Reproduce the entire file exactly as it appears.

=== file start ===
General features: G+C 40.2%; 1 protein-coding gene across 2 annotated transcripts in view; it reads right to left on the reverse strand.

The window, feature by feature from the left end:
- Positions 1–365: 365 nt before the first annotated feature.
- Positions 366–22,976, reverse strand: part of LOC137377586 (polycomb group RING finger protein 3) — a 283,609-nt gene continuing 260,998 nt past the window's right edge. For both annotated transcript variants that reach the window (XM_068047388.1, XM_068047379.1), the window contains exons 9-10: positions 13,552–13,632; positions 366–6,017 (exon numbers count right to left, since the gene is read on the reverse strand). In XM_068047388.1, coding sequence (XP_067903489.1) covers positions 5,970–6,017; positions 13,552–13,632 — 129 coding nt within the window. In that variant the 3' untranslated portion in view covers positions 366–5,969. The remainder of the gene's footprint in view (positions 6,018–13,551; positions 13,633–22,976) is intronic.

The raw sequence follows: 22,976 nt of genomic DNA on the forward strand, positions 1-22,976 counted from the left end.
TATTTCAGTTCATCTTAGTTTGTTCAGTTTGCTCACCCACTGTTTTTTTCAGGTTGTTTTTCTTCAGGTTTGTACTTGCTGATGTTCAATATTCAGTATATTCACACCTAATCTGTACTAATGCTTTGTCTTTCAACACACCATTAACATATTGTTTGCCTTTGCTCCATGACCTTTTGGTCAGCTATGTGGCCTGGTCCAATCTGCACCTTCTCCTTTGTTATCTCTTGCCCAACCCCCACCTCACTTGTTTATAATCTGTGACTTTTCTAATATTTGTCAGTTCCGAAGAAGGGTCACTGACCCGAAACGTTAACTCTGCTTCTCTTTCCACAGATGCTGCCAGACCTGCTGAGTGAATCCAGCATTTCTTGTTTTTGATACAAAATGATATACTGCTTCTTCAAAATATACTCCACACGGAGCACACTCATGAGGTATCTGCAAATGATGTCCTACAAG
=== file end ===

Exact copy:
General features: G+C 40.2%; 1 protein-coding gene across 2 annotated transcripts in view; it reads right to left on the reverse strand.

The window, feature by feature from the left end:
- Positions 1–365: 365 nt before the first annotated feature.
- Positions 366–22,976, reverse strand: part of LOC137377586 (polycomb group RING finger protein 3) — a 283,609-nt gene continuing 260,998 nt past the window's right edge. For both annotated transcript variants that reach the window (XM_068047388.1, XM_068047379.1), the window contains exons 9-10: positions 13,552–13,632; positions 366–6,017 (exon numbers count right to left, since the gene is read on the reverse strand). In XM_068047388.1, coding sequence (XP_067903489.1) covers positions 5,970–6,017; positions 13,552–13,632 — 129 coding nt within the window. In that variant the 3' untranslated portion in view covers positions 366–5,969. The remainder of the gene's footprint in view (positions 6,018–13,551; positions 13,633–22,976) is intronic.

The raw sequence follows: 22,976 nt of genomic DNA on the forward strand, positions 1-22,976 counted from the left end.
TATTTCAGTTCATCTTAGTTTGTTCAGTTTGCTCACCCACTGTTTTTTTCAGGTTGTTTTTCTTCAGGTTTGTACTTGCTGATGTTCAATATTCAGTATATTCACACCTAATCTGTACTAATGCTTTGTCTTTCAACACACCATTAACATATTGTTTGCCTTTGCTCCATGACCTTTTGGTCAGCTATGTGGCCTGGTCCAATCTGCACCTTCTCCTTTGTTATCTCTTGCCCAACCCCCACCTCACTTGTTTATAATCTGTGACTTTTCTAATATTTGTCAGTTCCGAAGAAGGGTCACTGACCCGAAACGTTAACTCTGCTTCTCTTTCCACAGATGCTGCCAGACCTGCTGAGTGAATCCAGCATTTCTTGTTTTTGATACAAAATGATATACTGCTTCTTCAAAATATACTCCACACGGAGCACACTCATGAGGTATCTGCAAATGATGTCCTACAAG